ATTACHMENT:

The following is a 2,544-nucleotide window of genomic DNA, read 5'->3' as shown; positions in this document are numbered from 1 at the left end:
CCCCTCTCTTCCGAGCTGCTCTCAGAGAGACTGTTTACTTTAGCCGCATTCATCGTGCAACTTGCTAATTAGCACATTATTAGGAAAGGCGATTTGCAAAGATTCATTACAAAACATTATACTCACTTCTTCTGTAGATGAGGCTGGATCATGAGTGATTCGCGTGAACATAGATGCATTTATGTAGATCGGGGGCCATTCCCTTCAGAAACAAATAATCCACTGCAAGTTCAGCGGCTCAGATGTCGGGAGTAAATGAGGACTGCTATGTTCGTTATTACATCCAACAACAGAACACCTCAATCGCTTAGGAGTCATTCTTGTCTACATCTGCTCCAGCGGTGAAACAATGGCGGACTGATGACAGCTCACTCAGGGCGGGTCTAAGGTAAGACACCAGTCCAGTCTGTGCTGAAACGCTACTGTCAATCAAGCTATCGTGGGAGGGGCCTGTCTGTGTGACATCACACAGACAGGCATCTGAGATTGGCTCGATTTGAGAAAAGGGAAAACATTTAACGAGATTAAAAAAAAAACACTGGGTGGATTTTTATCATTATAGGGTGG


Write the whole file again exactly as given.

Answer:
The following is a 2,544-nucleotide window of genomic DNA, read 5'->3' as shown; positions in this document are numbered from 1 at the left end:
CCCCTCTCTTCCGAGCTGCTCTCAGAGAGACTGTTTACTTTAGCCGCATTCATCGTGCAACTTGCTAATTAGCACATTATTAGGAAAGGCGATTTGCAAAGATTCATTACAAAACATTATACTCACTTCTTCTGTAGATGAGGCTGGATCATGAGTGATTCGCGTGAACATAGATGCATTTATGTAGATCGGGGGCCATTCCCTTCAGAAACAAATAATCCACTGCAAGTTCAGCGGCTCAGATGTCGGGAGTAAATGAGGACTGCTATGTTCGTTATTACATCCAACAACAGAACACCTCAATCGCTTAGGAGTCATTCTTGTCTACATCTGCTCCAGCGGTGAAACAATGGCGGACTGATGACAGCTCACTCAGGGCGGGTCTAAGGTAAGACACCAGTCCAGTCTGTGCTGAAACGCTACTGTCAATCAAGCTATCGTGGGAGGGGCCTGTCTGTGTGACATCACACAGACAGGCATCTGAGATTGGCTCGATTTGAGAAAAGGGAAAACATTTAACGAGATTAAAAAAAAAACACTGGGTGGATTTTTATCATTATAGGGTGG